Finally, Wright concludes by focusing on John 18-19, what he calls the foundation of all Christian political theology – i.e., how the kingdom of God defeats the kingdoms of the world. This is “new Exodus theology” (cf. Ex. 15). But Wright in recent years has also come to see that Jesus’ promise of the Spirit to convict the world of sin happens through the people of God. He reminds us in the exchange between Pilate and Jesus, that God’s kingdom does not grow out of this world. As the Incarnate God vindicated by resurrection power, he is already running it. So the kingdom appears in power as Jesus emerges from the tomb.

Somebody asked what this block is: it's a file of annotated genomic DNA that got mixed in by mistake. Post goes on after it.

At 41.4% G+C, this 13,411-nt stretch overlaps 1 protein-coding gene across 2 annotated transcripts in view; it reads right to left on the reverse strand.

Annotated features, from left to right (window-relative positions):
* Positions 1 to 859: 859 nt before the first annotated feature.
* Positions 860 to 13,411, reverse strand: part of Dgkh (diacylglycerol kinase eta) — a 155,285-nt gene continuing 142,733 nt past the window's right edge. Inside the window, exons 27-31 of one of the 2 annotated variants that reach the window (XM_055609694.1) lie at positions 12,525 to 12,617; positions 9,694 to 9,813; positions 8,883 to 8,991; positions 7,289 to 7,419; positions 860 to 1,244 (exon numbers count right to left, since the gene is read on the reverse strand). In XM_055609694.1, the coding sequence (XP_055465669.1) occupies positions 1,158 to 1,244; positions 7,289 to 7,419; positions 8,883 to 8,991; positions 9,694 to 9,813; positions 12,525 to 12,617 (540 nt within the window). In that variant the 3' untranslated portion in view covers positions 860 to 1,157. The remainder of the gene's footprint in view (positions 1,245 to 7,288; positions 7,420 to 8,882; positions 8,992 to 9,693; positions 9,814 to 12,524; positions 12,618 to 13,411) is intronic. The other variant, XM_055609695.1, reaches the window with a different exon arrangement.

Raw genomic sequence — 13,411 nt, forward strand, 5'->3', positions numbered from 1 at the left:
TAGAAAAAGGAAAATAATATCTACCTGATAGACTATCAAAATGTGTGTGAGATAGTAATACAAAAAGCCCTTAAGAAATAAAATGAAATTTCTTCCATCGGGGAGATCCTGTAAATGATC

The analogy of 4 speakers (to get a full, balanced effect) should lead us to a better appreciation of the written musical score. You’re on point that Wright is great at helping us all appreciate the score and listen to it knowing the connecting elements better than most. Robert Greenberg has done this for classical music, reaching out and raising our level of understanding, and in this same regard Wright is highly effective. Still, you are correct that all points he raised are subject to the necessary community review of his esteemed peers in the Society for Biblical Literature. But the benefit to the church and ultimately to the world has indeed already begun to outweigh that.